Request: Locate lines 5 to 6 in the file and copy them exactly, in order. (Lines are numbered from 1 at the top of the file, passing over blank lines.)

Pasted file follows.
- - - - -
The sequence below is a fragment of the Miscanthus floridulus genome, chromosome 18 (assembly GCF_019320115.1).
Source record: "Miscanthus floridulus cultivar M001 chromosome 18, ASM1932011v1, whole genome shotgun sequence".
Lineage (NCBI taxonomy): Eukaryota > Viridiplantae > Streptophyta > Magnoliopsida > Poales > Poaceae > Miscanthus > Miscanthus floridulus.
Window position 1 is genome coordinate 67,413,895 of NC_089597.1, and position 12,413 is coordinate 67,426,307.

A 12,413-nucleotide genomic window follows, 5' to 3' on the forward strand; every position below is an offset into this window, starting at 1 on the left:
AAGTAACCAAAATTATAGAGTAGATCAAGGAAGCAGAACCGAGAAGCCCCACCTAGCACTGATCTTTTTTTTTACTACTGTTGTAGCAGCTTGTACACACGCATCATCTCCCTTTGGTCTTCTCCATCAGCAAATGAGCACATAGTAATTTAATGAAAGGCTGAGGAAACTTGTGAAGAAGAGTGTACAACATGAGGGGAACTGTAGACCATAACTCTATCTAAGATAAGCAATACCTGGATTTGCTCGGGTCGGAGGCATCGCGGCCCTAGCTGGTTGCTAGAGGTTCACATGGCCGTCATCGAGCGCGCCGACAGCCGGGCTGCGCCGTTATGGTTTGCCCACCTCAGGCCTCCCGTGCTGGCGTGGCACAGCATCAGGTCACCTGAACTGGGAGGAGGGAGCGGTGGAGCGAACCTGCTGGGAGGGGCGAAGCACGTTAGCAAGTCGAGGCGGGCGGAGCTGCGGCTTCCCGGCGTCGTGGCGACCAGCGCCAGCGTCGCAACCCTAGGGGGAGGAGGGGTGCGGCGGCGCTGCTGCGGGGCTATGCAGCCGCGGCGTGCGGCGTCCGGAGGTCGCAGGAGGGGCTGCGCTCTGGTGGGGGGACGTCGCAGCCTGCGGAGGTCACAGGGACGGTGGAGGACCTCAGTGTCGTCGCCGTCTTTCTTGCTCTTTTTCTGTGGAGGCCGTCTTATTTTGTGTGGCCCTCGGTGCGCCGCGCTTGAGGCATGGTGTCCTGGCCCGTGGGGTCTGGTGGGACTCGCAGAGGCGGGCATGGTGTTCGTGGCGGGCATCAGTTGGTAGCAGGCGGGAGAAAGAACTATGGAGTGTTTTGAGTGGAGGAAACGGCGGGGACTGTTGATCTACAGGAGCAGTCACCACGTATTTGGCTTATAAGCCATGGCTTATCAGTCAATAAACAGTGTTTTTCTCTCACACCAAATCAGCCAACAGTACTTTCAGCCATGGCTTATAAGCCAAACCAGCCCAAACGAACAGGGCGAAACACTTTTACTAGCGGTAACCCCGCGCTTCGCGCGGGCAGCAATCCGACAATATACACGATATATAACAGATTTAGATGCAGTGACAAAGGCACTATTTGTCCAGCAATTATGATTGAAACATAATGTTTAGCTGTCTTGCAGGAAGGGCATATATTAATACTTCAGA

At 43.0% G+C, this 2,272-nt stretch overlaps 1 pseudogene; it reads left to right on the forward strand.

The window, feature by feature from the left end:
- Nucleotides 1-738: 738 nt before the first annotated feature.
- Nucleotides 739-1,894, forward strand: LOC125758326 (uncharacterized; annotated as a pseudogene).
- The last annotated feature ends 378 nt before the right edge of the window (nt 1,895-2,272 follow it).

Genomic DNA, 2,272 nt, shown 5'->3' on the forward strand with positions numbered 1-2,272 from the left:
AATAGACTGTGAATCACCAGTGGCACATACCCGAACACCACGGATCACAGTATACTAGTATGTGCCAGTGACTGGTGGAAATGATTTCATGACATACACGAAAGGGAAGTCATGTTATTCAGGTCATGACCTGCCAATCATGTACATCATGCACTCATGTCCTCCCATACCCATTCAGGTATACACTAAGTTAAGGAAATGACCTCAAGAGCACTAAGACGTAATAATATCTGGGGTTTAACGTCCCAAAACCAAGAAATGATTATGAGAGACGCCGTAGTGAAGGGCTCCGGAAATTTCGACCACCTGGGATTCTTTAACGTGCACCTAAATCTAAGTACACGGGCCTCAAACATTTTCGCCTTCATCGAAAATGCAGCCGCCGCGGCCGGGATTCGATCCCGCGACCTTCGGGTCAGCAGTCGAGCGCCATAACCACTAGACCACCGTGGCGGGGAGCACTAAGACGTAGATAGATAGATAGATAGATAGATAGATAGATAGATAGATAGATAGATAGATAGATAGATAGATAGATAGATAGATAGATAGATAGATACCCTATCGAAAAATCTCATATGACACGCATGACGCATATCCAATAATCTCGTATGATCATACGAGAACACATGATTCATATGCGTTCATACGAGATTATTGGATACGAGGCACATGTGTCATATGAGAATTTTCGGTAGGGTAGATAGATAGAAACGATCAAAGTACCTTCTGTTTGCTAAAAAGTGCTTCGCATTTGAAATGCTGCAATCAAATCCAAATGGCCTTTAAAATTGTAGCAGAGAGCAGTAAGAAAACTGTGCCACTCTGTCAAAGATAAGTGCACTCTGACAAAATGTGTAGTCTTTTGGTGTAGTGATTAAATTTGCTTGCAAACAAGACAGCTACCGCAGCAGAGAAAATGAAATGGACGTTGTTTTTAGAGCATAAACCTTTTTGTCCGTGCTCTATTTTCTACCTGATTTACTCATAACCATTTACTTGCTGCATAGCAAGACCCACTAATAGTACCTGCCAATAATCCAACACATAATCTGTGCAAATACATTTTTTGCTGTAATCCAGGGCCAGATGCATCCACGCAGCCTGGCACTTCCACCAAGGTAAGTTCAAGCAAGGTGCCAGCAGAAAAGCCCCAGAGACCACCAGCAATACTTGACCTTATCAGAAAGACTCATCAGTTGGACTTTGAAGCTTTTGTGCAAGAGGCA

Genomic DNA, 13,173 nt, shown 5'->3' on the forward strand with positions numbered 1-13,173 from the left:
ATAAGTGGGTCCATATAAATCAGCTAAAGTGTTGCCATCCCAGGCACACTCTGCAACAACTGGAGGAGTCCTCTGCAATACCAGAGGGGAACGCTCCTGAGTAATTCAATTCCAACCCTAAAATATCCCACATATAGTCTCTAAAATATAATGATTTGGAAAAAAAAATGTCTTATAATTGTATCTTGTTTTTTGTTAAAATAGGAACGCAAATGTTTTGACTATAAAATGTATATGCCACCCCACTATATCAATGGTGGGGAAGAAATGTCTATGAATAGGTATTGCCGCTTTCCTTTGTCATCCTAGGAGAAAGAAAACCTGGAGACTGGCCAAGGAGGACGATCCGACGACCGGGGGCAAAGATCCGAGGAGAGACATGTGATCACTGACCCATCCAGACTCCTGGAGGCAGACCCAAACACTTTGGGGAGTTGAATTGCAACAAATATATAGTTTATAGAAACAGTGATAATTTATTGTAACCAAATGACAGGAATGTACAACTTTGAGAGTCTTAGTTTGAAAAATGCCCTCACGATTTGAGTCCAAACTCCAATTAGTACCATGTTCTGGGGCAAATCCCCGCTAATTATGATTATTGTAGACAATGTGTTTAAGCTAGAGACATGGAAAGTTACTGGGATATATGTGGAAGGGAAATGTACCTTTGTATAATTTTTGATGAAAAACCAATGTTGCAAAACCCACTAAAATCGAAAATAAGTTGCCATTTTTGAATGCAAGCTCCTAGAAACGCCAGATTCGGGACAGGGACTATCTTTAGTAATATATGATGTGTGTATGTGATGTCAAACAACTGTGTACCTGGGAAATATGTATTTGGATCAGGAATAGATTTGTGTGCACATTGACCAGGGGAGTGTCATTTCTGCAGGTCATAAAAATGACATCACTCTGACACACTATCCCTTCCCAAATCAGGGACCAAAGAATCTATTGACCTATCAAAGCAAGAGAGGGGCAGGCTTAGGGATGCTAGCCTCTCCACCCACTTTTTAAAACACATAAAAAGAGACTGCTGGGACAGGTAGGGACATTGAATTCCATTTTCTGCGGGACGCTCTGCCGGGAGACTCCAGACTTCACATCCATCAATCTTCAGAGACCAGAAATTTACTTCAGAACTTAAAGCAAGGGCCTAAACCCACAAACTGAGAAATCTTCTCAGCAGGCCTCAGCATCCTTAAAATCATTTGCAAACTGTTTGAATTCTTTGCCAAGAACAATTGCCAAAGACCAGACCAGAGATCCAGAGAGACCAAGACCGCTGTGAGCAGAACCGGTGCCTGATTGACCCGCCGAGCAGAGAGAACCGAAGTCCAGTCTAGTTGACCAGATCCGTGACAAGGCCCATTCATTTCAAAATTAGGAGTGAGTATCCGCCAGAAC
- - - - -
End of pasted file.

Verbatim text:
A 12,413-nucleotide genomic window follows, 5' to 3' on the forward strand; every position below is an offset into this window, starting at 1 on the left:
AAGTAACCAAAATTATAGAGTAGATCAAGGAAGCAGAACCGAGAAGCCCCACCTAGCACTGATCTTTTTTTTTACTACTGTTGTAGCAGCTTGTACACACGCATCATCTCCCTTTGGTCTTCTCCATCAGCAAATGAGCACATAGTAATTTAATGAAAGGCTGAGGAAACTTGTGAAGAAGAGTGTACAACATGAGGGGAACTGTAGACCATAACTCTATCTAAGATAAGCAATACCTGGATTTGCTCGGGTCGGAGGCATCGCGGCCCTAGCTGGTTGCTAGAGGTTCACATGGCCGTCATCGAGCGCGCCGACAGCCGGGCTGCGCCGTTATGGTTTGCCCACCTCAGGCCTCCCGTGCTGGCGTGGCACAGCATCAGGTCACCTGAACTGGGAGGAGGGAGCGGTGGAGCGAACCTGCTGGGAGGGGCGAAGCACGTTAGCAAGTCGAGGCGGGCGGAGCTGCGGCTTCCCGGCGTCGTGGCGACCAGCGCCAGCGTCGCAACCCTAGGGGGAGGAGGGGTGCGGCGGCGCTGCTGCGGGGCTATGCAGCCGCGGCGTGCGGCGTCCGGAGGTCGCAGGAGGGGCTGCGCTCTGGTGGGGGGACGTCGCAGCCTGCGGAGGTCACAGGGACGGTGGAGGACCTCAGTGTCGTCGCCGTCTTTCTTGCTCTTTTTCTGTGGAGGCCGTCTTATTTTGTGTGGCCCTCGGTGCGCCGCGCTTGAGGCATGGTGTCCTGGCCCGTGGGGTCTGGTGGGACTCGCAGAGGCGGGCATGGTGTTCGTGGCGGGCATCAGTTGGTAGCAGGCGGGAGAAAGAACTATGGAGTGTTTTGAGTGGAGGAAACGGCGGGGACTGTTGATCTACAGGAGCAGTCACCACGTATTTGGCTTATAAGCCATGGCTTATCAGTCAATAAACAGTGTTTTTCTCTCACACCAAATCAGCCAACAGTACTTTCAGCCATGGCTTATAAGCCAAACCAGCCCAAACGAACAGGGCGAAACACTTTTACTAGCGGTAACCCCGCGCTTCGCGCGGGCAGCAATCCGACAATATACACGATATATAACAGATTTAGATGCAGTGACAAAGGCACTATTTGTCCAGCAATTATGATTGAAACATAATGTTTAGCTGTCTTGCAGGAAGGGCATATATTAATACTTCAGA